i've said this a fair few times before, but i've 8 minutes till the program i want to watch starts so i may as well say it again.
personally *I* recommend keeping windows and linux on seperate drives where possible.
As they are seperate you (should) start off with the piece of mind that they are physcially seperate and so you shouldn't need to worry as much with partition worries and similar. you can even disconnect the windows drive and put it on the desk while you install linux... not exactly likely to overwrite windows that way is it?
also as tehy are seperate it makes booting them conceptually much easier and more straight forward (although you will need to fiddle a *tiny* bit to get windows to work properly.) With linux on a master drive and windows on a slave drive you *NEVER* need to touch the windows drive to have a full dual boot system. with linux as master all that you need to do to remove linux from the system is to swap the drives back over and you'd never know...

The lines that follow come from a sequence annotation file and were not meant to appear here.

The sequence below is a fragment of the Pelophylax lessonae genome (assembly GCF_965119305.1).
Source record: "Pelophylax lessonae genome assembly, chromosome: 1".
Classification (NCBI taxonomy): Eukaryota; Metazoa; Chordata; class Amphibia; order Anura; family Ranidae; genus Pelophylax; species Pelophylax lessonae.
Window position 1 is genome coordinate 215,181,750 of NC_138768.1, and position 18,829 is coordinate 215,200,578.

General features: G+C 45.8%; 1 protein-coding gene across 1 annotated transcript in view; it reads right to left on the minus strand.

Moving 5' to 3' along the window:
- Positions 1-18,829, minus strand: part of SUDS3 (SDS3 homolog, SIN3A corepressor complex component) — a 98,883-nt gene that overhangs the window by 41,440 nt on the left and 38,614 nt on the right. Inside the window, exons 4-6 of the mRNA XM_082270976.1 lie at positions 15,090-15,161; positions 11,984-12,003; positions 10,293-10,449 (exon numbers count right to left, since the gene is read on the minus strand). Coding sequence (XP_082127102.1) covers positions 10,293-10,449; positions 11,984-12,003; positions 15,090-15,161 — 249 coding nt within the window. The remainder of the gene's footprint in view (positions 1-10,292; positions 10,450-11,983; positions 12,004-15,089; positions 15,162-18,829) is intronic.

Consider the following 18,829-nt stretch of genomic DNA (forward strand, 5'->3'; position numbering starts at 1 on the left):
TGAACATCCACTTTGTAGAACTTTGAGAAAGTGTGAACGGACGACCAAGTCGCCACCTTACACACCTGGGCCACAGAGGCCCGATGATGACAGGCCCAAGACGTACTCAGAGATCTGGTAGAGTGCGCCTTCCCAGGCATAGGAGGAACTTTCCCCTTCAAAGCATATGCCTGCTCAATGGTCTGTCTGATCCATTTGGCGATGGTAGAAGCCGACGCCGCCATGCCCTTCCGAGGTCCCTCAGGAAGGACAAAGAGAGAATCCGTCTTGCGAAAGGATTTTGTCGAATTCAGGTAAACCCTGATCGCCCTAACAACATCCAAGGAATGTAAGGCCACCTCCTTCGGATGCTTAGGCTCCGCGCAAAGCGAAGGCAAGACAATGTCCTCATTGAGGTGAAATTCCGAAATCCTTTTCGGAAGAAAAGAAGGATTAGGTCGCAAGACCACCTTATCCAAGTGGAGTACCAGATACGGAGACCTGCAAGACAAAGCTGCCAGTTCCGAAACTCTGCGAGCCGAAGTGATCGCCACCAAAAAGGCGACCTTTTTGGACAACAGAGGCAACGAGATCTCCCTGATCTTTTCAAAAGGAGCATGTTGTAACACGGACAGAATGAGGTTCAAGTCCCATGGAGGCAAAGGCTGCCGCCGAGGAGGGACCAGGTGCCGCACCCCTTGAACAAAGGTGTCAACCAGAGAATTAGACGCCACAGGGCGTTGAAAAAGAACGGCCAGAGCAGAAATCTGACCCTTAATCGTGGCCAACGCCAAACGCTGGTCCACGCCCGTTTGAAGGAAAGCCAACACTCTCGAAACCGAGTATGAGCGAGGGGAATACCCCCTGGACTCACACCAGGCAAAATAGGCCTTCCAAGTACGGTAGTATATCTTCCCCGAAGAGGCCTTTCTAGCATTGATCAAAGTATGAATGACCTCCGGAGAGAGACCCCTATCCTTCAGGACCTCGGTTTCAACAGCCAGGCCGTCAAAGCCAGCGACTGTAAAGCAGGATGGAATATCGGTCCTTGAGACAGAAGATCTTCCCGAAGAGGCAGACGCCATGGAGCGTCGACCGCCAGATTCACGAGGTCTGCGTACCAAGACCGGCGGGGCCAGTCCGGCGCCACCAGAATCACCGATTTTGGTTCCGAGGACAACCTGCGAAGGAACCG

There's not really any ACTUAL benefits or drawbacks on either system AFAIK, but it's much easier to understand. When you are used to linux and are more confident you'll be pretty indifferent when you are used to messing with individual partitions